Ans: In the 19th century, British rule started to take over the Indian subcontinent. Our country went through a bunch of social, economical, and cultural transformations. Indians were exposed to western values and ideas. Inspired by the English view, social revolutions began which were aimed at eliminating social aberrations like sati, illiteracy, purdah system, etc. These were major obstacles in the path of women’s progression and an idea was adopted that a society cannot progress unless all its members equally contribute to its progression. 

Leaders like Savitribai Phule, Swarnakumari Devi, and Rassundari Devi contributed immensely during this time period to bring forth the plights of women and worked towards solving them. Savitribai Phule is a woman worth mentioning here. Referred to as the first female teacher of India, she belonged to a lower caste and worked tirelessly with her husband to end caste and gender-based discrimination. She educated women, raised her voice against violence against women, and evil social practices.

The early 20th century saw the growth of women’s organisations at the national and the local level. The Women’s India Association (WIA) (1917), All India Women’s Conference (AIWC) (1926) and National Council for Women in India (NCWI) (1925) are ready names of organisations that we can mention. While many of them began with a limited focus, their scope extended over time. For instance, the AIWC began with the idea that ‘women’s welfare’ and ‘politics’ were mutually exclusive.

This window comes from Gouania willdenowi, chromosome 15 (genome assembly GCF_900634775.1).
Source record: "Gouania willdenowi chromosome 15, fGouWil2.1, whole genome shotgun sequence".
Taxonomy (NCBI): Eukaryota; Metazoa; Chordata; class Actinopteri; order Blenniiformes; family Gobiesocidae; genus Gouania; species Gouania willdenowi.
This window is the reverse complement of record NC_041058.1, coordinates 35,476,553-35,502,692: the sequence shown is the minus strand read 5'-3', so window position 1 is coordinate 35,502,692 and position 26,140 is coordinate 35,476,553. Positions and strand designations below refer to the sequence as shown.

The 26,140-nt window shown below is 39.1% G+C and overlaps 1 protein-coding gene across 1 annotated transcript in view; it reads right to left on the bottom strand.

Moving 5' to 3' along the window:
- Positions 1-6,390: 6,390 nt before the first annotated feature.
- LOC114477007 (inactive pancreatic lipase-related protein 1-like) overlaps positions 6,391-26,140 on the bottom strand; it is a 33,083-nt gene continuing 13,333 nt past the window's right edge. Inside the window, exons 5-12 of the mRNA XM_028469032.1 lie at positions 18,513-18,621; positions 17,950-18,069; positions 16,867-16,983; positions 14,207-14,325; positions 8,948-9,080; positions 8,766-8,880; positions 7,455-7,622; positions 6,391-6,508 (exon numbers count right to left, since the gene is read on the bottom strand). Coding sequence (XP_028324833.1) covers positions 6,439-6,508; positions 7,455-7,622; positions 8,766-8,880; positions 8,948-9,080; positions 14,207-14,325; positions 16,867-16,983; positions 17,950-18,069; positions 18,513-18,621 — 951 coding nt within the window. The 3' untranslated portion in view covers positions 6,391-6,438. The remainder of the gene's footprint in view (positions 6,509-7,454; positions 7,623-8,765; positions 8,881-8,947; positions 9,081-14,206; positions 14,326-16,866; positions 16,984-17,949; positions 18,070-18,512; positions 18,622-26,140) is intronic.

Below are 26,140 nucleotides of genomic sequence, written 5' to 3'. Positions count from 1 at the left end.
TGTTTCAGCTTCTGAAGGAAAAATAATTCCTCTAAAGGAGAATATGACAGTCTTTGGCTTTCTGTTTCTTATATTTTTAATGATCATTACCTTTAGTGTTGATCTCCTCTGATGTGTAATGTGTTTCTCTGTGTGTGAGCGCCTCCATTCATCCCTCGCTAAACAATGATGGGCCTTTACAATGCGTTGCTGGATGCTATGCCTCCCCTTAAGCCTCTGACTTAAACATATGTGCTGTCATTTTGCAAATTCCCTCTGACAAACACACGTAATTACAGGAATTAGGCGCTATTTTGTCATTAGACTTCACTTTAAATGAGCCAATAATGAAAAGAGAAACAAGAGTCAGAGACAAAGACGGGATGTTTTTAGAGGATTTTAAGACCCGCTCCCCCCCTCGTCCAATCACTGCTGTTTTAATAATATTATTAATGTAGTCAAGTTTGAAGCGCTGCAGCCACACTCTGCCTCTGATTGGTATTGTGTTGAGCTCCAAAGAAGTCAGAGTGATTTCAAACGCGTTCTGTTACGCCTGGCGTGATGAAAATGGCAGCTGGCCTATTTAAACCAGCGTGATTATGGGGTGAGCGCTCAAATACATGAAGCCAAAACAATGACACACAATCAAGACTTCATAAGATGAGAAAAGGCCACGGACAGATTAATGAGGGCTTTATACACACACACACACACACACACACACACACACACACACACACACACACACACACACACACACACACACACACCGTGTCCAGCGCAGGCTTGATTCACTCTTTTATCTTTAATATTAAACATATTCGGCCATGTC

(ii) Tribal Movements.

Ans: Different tribal groups spread across the country may share common issues. But the distinctions between them are equally significant. Many of the tribal movements have been largely located in the so called ‘tribal belt’ in middle India, such as the Santhals, Hos, Oraons, Mundas in Chota Nagpur and the Santhal Parganas. The region constitutes the main part of what has come to be called Jharkhand. We will not be able to go into any detailed account of the different movements. We take Jharkhand as an example of a tribal movement with a history that goes back a hundred years. We also briefly touch on the specificity of the tribal movements in the North East but fail to deal comprehensively the many differences that exist between one tribal movement and another within the region.

One of the key issues that bind tribal movements from different parts of the country is the alienation of tribals from forest lands. In this sense ecological issues are central to tribal movements. Just as cultural issues of identity and economic issues such as, inequality, are. This brings us back to the question about the blurring of old and new social movements in India They documented and disseminated information about tribal customs and cultural practices. This helped create a unified ethnic consciousness and a shared identity as Jharkhandis